All posts by miverson

MS-13: From Gang to Government

Mara Salvatrucha, known as MS-13, first began as a youth gang in Los Angeles in the 1980s and was made up of immigrants from El Salvador escaping the civil war. However, as gang violence increased, the 1996 immigration law sent thousands of MS-13 members back to El Salvador. In search of safety and acceptance, the members stayed together and their power grew rapidly as they took advantage of the weak governments in the northern triangle. As MS-13 expanded their territory they began to search for forms of income, entering the business of drug, gun, and even human smuggling. Bringing people into the U.S. illegally quickened the expansion of their territory and made it even harder for law enforcement to control the crimes. Currently, MS-13 is prevalent in at least 42 states but, it still remains the most influential and destructive in El Salvador.
In the past two years, it’s clear MS-13 has taken a dramatic shift in its leadership style and local influence. Previously, MS-13 had been playing a minor role in the drug trade and focusing primarily on gang rivalries but, as they become increasingly more independent their impact has changed. MS-13 acts now as hired hitmen for cartels and have begun selling larger amounts of cocaine in their local territories. This increase in territory and power has led MS-13 to the realization of the potential in their political influence.
MS-13 has recently started collecting money from local businesses and services for protection money. They focus mainly on collecting from bus services, and as they expand the number of buses they exploit their territory also expands. The lucrative part about this business is that the bus drivers also receive extensive government subsidies.
Another key factor leading to this realization of MS-13’s newfound political influence was the truce between gangs in El Salvador and the concessions granted by Salvadoran government-sanctioned negotiators in 2012. Anonymous leaders within MS-13 state that after this truce many have been approached by several political figures who are offering support for laws in exchange for votes in the gang controlled territories. These actions are furthering the political corruption in El-Salvador and increasing MS-13’s role in the weakened government.

Is El Sisi to Much of a Sissy to Embrace Democracy?

In the past few years Abdel Fattah El-Sisi, Egypt’s president, has faced the largest opposition since his election in May 2014. The opposition has been sparked by a failed counterterrorism strategy and a sale of land to Saudi Arabia for cash. How he’s handling it provides a concerning answer for many Egyptians. His authoritarian approach is beginning to draw many similarities with Mubarak’s Egypt in the 2000s, full of corruption and disparities.
El-Sisi’s rise to power began in 2012 when he was appointed to commander-in-chief in the armed forces by then President Morsi, but when widespread protests occurred against Morsi in 2013, Sisi declared Morsi had 48 hours to meet the demand of the people. Morsi however, did not meet the demand and Egypt’s military removed him from power. It was then that El-Sisi was sworn-in as deputy prime minister and later won the election with 96% of the vote.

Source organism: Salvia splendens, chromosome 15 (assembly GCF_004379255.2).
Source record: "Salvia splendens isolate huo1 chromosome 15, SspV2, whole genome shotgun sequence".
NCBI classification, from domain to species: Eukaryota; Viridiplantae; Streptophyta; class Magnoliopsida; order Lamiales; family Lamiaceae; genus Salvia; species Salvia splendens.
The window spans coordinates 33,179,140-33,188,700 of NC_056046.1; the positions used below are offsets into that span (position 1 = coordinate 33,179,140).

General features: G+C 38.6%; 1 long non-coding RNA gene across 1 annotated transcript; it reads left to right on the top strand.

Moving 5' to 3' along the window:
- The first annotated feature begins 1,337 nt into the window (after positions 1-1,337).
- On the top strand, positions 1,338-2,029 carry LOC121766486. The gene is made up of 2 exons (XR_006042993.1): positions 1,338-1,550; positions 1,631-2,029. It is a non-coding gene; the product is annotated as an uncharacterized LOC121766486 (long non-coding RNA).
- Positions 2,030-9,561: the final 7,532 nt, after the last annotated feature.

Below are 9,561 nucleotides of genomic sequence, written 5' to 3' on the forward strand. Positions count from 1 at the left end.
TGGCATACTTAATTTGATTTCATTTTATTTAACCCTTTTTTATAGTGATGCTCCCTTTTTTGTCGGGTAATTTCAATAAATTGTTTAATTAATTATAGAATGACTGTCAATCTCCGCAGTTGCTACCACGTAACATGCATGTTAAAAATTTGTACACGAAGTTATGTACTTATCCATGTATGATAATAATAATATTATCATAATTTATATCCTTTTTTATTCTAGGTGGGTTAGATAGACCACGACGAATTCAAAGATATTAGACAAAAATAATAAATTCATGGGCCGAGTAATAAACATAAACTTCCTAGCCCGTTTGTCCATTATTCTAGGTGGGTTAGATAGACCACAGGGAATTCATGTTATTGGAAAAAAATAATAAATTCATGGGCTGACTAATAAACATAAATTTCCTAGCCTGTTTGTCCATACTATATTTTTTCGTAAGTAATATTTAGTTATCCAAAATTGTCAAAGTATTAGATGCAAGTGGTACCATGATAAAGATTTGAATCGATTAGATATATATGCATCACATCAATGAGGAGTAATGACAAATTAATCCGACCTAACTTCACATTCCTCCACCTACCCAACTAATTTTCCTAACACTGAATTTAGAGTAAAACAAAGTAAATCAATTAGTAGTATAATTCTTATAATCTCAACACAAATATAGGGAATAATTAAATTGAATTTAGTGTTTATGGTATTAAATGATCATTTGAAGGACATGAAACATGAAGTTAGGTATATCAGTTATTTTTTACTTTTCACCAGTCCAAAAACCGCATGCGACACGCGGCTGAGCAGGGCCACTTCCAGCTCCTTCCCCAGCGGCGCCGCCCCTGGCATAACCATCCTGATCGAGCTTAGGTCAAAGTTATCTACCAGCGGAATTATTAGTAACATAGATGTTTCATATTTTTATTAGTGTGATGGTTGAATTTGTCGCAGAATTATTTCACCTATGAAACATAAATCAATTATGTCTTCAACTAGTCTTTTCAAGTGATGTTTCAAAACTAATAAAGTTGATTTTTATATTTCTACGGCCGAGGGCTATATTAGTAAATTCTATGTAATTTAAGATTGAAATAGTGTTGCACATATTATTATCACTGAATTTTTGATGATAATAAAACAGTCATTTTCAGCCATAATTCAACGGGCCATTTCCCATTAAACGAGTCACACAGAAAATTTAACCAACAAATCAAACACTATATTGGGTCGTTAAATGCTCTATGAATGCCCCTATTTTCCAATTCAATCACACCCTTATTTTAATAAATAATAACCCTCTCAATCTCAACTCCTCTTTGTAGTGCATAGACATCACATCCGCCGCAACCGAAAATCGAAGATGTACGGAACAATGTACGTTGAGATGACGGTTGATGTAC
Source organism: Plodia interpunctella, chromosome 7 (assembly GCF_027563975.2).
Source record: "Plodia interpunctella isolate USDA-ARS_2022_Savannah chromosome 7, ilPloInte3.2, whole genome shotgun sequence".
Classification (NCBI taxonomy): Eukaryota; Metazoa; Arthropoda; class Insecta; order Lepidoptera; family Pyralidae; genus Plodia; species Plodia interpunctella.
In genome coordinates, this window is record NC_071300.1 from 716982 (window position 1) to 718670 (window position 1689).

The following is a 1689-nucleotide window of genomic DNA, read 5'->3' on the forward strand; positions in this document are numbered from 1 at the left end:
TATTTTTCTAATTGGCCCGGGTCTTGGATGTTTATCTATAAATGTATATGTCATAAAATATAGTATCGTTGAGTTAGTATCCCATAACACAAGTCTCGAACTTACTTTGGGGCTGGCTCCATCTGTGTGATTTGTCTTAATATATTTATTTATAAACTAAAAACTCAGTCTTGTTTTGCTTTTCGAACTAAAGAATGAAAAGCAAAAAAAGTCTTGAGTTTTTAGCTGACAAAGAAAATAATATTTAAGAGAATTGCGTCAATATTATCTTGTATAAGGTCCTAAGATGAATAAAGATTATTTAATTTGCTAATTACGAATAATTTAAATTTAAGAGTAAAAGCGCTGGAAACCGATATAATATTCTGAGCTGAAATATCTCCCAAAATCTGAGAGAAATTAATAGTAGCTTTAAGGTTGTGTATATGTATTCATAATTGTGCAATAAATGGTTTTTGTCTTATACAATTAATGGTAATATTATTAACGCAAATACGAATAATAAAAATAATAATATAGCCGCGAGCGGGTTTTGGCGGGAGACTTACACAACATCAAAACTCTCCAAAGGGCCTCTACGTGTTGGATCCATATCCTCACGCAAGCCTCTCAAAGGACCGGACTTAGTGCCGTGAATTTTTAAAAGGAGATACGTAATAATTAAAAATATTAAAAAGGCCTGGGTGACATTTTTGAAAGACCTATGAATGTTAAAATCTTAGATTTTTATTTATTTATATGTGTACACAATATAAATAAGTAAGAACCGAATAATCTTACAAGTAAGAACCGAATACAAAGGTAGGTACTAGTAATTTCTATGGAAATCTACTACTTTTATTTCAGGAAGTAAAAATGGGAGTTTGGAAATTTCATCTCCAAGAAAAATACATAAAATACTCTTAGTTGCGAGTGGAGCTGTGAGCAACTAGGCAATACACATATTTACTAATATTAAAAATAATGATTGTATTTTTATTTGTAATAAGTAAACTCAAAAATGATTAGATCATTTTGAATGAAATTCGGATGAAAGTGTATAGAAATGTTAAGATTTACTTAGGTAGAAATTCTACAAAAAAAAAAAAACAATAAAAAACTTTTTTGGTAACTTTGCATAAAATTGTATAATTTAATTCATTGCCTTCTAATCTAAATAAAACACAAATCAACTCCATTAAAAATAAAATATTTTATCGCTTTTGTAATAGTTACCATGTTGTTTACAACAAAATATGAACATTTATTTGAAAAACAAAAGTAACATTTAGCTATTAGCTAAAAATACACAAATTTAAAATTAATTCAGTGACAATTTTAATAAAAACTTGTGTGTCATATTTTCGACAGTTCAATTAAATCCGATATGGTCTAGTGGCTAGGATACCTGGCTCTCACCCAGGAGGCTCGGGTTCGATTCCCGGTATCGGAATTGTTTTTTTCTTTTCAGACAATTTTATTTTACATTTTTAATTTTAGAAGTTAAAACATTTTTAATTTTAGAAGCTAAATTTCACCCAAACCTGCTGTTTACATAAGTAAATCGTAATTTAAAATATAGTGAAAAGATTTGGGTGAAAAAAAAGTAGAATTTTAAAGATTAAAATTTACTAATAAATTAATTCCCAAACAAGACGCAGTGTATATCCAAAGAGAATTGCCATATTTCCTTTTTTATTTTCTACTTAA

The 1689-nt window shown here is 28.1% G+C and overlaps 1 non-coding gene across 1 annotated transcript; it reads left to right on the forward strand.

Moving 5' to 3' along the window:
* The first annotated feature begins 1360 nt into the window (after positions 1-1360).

On Palm Sunday 2017 an attack on a church killing 45 people raised questions about El-Sisi’s commitment to fighting terrorism. El-Sisi’s motivation behind his counterterrorism strategy goes far beyond its intention. He uses it to silence his enemies of which include, activists, journalists, human rights organizations, and businessmen who oppose him. A three month national emergency law simply acts as a cover for brutal practices against the opposition forces. This exploitation of the recent attacks not only fuels the advancement of his political agenda but incites terrorism.
Khalid Ali has become a key figure of opposition of El-Sisi’s actions. Ali ran against El-Sisi during 2012 election, but in May he was detained after suggestions he would run again in the 2018 election. If Ali is convicted he would be unable to run, eliminating El-Sisi’s worry of once again defending the controversial island transfer with Saudi Arabia. The islands were crucial for Egypt to defend the Gulf of Aqaba and almost half of Egyptians say the islands belonged to Egypt. Ali’s was among dozens who have protested against the government, and the charges on which many were detained proved risible. El-Sisi’s motives clearly point toward his desire to win the next election in authoritarian manner.
So, is there anyone who is supporting El-Sisi’s efforts? President Donald Trump of the U.S states, “that we are very much behind President al-Sisi”. Trump has also praised the ways in which he has taken control over the country. This backing creates a real problem. El-Sisi sees this as permission to continue the suppression of dissent. In return, El-Sisi expressed his admiration of Trump’s personality and subtly criticised the departed Obama administration, since this had been his first visit since his election.
In addition to targeting activists and dissidents, El-Sisi has begun cracking down on NGOs and websites. In June the government shut down several independent news websites in an attempt to regulate the amount of opposition being circulated in the media. For NGOs, El-Sisi now has the final say of what NGOs do and how they are funded. The government claims the organizations are “destabilizing national unity”. This raises concerns not only about his secret agenda, but now victims of human rights violations are no longer getting the help or representation they need.
As El-Sisi continues to restrict the freedoms of Egyptian citizens, motivated by Trump’s support and his own political agenda, his ulterior motives behind all his actions become increasingly clear. He has fallen into the same authoritarian leadership of the dictator Mubarak who the Egyptian people overthrew in the first place.